Encouraging questions

11093465225_95df3e80fa_mI need strategies to encourage students to ask their own questions. They answer mine and discuss topics, but when I ask them if they have any questions, I get a lot of blank looks. —A., Washington

Asking questions and defining problems is one of the science and engineering practices of the Next Generation Science Standards (NGSS). Tapping into student thinking and curiosity goes beyond their asking procedural questions.

Teachers often say, “Any questions? Good.” with little or no time between the words “questions” and “good.” Without wait time, students don’t have an opportunity to think. And sometimes they don’t know what to ask. Take a look at the prompts you use to solicit questions. A context for questions (such as “Any questions about the…” “How could we determine…” or “What would happen if…”) with a few seconds of wait time may help students formulate their thoughts.

Some students may perceive asking questions as a sign of weakness. They might be interested but hesitant to show it. Or they may be afraid of being ridiculed. Remind students that there are no “dumb” questions and establish an environment of respect. Show interest in their questions, even if you’ve heard them many times before. Model the type of questions you want them to generate.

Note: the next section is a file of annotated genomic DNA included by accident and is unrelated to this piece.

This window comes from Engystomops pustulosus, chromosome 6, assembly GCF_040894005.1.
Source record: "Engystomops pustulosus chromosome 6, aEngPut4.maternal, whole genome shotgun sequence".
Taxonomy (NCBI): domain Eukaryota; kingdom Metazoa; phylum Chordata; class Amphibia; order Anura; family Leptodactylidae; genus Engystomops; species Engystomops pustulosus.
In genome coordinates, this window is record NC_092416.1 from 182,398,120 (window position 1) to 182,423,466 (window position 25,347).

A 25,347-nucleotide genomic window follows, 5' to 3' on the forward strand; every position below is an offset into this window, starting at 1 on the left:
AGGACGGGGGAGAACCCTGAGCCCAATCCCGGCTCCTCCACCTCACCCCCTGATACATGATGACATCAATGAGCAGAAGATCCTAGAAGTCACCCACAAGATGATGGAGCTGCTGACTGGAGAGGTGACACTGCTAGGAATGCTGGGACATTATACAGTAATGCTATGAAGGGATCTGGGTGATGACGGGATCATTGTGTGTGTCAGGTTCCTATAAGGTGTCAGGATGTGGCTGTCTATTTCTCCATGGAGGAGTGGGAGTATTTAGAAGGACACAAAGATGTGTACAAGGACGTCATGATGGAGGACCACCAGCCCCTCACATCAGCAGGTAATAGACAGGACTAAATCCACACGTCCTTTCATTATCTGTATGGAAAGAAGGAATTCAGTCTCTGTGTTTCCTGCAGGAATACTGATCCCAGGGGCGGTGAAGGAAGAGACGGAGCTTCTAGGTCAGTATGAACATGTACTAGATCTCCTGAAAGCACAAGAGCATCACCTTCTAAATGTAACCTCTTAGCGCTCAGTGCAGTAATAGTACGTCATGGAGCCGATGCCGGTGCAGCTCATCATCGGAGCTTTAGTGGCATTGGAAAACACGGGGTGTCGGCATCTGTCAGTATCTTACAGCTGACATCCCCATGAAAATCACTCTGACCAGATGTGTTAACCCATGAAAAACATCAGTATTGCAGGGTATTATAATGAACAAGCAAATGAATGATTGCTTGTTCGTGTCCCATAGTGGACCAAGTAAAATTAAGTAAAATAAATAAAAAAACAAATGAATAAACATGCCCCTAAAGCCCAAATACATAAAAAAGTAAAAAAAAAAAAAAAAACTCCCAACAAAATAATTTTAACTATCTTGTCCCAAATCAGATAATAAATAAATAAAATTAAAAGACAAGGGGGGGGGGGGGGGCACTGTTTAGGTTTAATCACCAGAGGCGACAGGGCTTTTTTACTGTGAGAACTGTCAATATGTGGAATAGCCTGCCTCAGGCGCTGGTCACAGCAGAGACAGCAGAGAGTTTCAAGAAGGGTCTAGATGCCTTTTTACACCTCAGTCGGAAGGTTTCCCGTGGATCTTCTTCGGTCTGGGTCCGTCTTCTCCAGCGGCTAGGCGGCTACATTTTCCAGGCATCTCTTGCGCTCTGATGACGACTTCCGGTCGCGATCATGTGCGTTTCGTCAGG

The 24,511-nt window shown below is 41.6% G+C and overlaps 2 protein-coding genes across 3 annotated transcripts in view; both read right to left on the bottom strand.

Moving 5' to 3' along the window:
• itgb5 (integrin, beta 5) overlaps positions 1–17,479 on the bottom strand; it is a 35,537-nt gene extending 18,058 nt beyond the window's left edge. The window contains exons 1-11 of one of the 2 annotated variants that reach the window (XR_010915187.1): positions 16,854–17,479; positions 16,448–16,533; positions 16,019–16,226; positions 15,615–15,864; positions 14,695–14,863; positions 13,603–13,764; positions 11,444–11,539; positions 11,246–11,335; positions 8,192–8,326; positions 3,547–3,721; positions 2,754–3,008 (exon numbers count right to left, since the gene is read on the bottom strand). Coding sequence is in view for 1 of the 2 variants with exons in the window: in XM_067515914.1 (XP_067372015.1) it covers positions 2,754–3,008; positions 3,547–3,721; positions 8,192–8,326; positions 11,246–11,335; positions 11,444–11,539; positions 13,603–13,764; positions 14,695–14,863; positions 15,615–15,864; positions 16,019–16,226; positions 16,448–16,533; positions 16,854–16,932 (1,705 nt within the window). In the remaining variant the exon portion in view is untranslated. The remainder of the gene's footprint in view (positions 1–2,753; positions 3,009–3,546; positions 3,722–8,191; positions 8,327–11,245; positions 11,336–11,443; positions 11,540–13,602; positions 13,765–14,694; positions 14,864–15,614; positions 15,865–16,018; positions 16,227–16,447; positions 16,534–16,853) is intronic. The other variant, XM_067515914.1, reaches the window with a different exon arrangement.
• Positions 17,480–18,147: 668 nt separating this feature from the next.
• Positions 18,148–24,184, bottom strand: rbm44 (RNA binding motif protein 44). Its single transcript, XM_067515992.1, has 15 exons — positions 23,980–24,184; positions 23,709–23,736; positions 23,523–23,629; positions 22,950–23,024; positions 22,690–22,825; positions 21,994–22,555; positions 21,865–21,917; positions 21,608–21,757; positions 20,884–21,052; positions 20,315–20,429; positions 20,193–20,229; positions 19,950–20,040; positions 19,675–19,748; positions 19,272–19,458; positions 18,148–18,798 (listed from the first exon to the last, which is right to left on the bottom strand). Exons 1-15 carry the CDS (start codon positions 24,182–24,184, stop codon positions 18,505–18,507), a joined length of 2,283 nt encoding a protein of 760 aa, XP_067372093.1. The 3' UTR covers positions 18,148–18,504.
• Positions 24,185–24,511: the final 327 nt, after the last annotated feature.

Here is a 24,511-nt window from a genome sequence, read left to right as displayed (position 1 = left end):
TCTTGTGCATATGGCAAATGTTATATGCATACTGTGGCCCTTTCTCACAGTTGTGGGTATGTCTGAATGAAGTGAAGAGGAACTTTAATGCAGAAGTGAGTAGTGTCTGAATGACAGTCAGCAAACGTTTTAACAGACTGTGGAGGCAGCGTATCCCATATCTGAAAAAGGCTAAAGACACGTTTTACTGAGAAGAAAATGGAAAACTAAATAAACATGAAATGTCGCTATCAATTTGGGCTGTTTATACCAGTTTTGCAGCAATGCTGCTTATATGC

Sometimes students come up with questions that are not related to the topic. These might be teachable moments,  but if not, use a section of a bulletin board or wall space as a “parking lot” to save them for later discussion.

Student questions do not have to be oral. Strategies such as exit tickets, the “W” column of a Know/Want to know/Learned (KWL) chart, or the written results of a think-pair-share discussion can stimulate student questions.

Your guidance, encouragement, and positive feedback can provide a safe place for student to ask questions.

 

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2 Comments

  1. Sarah Hume
    Posted November 15, 2016 at 1:50 pm | Permalink

    This is an interesting topic. Your comment that asking questions can be a sign of weakness has made me think. I want to figure out a way to flip that so that asking questions is a sign of strength maybe engaging more of a seminar style. This has given me a lot to think about thanks.

  2. Mary B
    Posted November 15, 2016 at 9:59 pm | Permalink

    Asking questions is not a sign of weakness, although some students may perceive it as such. I would agree with you that it’s important to make the classroom a safe place to share ideas, ask questions, or discuss issues in an atmosphere of respect.

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